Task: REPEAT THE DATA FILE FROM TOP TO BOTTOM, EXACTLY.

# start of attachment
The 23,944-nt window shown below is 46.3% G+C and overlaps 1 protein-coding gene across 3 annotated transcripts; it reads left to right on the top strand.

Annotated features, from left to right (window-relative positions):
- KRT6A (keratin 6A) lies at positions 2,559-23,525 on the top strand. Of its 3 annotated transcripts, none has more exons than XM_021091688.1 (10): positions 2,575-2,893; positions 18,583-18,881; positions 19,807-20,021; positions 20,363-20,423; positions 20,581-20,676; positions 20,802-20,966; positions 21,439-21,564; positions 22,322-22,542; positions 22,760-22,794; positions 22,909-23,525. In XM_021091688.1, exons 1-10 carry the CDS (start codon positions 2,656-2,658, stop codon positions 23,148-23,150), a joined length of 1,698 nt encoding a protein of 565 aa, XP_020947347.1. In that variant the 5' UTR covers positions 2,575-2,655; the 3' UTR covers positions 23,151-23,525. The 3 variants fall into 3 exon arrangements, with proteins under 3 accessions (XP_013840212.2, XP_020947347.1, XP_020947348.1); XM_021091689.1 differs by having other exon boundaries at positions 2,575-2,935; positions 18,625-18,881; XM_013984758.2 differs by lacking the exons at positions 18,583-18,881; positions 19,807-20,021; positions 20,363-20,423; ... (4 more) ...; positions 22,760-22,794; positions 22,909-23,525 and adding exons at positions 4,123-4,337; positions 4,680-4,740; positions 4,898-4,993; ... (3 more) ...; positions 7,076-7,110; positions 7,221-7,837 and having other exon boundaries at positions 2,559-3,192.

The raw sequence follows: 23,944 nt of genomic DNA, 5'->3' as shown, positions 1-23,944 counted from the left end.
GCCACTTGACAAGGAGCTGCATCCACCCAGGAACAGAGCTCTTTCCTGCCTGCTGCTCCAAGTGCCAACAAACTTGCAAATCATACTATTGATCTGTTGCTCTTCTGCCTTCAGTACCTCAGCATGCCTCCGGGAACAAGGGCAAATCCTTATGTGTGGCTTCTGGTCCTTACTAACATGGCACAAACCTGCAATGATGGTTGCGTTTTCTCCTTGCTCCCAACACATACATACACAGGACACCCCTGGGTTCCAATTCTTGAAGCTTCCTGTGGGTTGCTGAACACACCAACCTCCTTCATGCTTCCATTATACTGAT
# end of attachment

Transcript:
The 23,944-nt window shown below is 46.3% G+C and overlaps 1 protein-coding gene across 3 annotated transcripts; it reads left to right on the top strand.

Annotated features, from left to right (window-relative positions):
- KRT6A (keratin 6A) lies at positions 2,559-23,525 on the top strand. Of its 3 annotated transcripts, none has more exons than XM_021091688.1 (10): positions 2,575-2,893; positions 18,583-18,881; positions 19,807-20,021; positions 20,363-20,423; positions 20,581-20,676; positions 20,802-20,966; positions 21,439-21,564; positions 22,322-22,542; positions 22,760-22,794; positions 22,909-23,525. In XM_021091688.1, exons 1-10 carry the CDS (start codon positions 2,656-2,658, stop codon positions 23,148-23,150), a joined length of 1,698 nt encoding a protein of 565 aa, XP_020947347.1. In that variant the 5' UTR covers positions 2,575-2,655; the 3' UTR covers positions 23,151-23,525. The 3 variants fall into 3 exon arrangements, with proteins under 3 accessions (XP_013840212.2, XP_020947347.1, XP_020947348.1); XM_021091689.1 differs by having other exon boundaries at positions 2,575-2,935; positions 18,625-18,881; XM_013984758.2 differs by lacking the exons at positions 18,583-18,881; positions 19,807-20,021; positions 20,363-20,423; ... (4 more) ...; positions 22,760-22,794; positions 22,909-23,525 and adding exons at positions 4,123-4,337; positions 4,680-4,740; positions 4,898-4,993; ... (3 more) ...; positions 7,076-7,110; positions 7,221-7,837 and having other exon boundaries at positions 2,559-3,192.

The raw sequence follows: 23,944 nt of genomic DNA, 5'->3' as shown, positions 1-23,944 counted from the left end.
GCCACTTGACAAGGAGCTGCATCCACCCAGGAACAGAGCTCTTTCCTGCCTGCTGCTCCAAGTGCCAACAAACTTGCAAATCATACTATTGATCTGTTGCTCTTCTGCCTTCAGTACCTCAGCATGCCTCCGGGAACAAGGGCAAATCCTTATGTGTGGCTTCTGGTCCTTACTAACATGGCACAAACCTGCAATGATGGTTGCGTTTTCTCCTTGCTCCCAACACATACATACACAGGACACCCCTGGGTTCCAATTCTTGAAGCTTCCTGTGGGTTGCTGAACACACCAACCTCCTTCATGCTTCCATTATACTGAT